ILSE CRAWFORD FOR KASTHALL
Milan Design Week project: Grönska rug collection for Kasthall
Why did you decide to become a designer? I’m always fascinated by the way design materialises the imagined values we have into the texture of everyday life. I’m interested in creating environments that affect us, that make people feel good and that connect us on a human level. Specifically, what we focus on a lot in the studio and in our hospitality spaces is what happens when people come together, and how design can affect this and change the connection between them in a good way – in public and private spaces. For me, that’s independent of whether it’s a high-end environment or a social project. Many of the essential design principles are the same. What’s been driving you through your life and career? I’ve always been inspired by people who don’t accept the status quo. I suppose, in simple terms, the first people who inspired me were my parents. My father was an economist and investigative journalist, my mother was an artist. They both pushed boundaries and questioned the system. Making things better is the essence of design. What I love about the design profession is that there’ve been so many extraordinary men and women who’ve had a vision of a better world, whether through architecture or design. Those people are really inspiring.
What did you present at this year’s Milan Design Week? We have a new collection of rugs for Kasthall, which includes three woven and two tufted designs that celebrate Swedish landscapes throughout the seasons. Kasthall is located in the Swedish countryside, and there’s a visible connection between the factory and the beauty of the landscape. Throughout our projects, we’ve seen a cultural shift towards the greening of architecture and interiors. Over the past 10-20 years, references in colours have been urban: cement grey, gallery white, steel. They all took cues from the built environment. These days, we spend much of our time in front of a screen and live the majority of our lives indoors, so we crave a physical connection with nature. It was also important for us to investigate the techniques Kasthall could offer. To see what came out of these experiments. What’s amazing about this company is that they combine design and manufacturing; they have looms, they weave and they do hand-tufting, all under one roof. These techniques have very different outputs and we were able to mix them and see what effects we could create. We wanted to emulate the textures of nature and used the structure of ‘the Swedish landscape’ as a way of making sense of our research. We took five different types of Swedish landscapes (meadow, farmland, glade, furrow and vegetable patch) and then looked at those through the seasons – a sort of calendar in carpets, defining a new range of colours and materiality, which are combined in this collection.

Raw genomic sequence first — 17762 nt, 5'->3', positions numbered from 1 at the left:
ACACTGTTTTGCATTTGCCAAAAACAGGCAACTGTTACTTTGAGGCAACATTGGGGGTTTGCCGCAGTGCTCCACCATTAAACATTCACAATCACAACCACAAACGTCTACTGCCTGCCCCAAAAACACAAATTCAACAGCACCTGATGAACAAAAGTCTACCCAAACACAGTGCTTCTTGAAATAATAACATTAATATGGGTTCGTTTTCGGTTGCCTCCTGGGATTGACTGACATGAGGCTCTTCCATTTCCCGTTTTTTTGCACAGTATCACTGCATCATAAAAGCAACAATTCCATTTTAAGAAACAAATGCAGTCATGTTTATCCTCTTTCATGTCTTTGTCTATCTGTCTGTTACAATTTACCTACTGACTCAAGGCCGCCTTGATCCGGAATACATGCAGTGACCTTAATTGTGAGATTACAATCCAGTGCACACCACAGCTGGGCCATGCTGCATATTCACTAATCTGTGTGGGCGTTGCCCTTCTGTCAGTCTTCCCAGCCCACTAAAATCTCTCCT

When you work for a company, what are your ideal conditions for a successful collaboration? When we work on our projects, the most important part of a successful collaboration is the people we’re working with: you can have a great building, but if the client, the team or the contractors aren’t committed, you won’t be able to produce a great end result. Whereas you might have a not-so-impressive building, but if you have a champion and everybody involved along the way is really interested and engaged, the outcome can be amazing.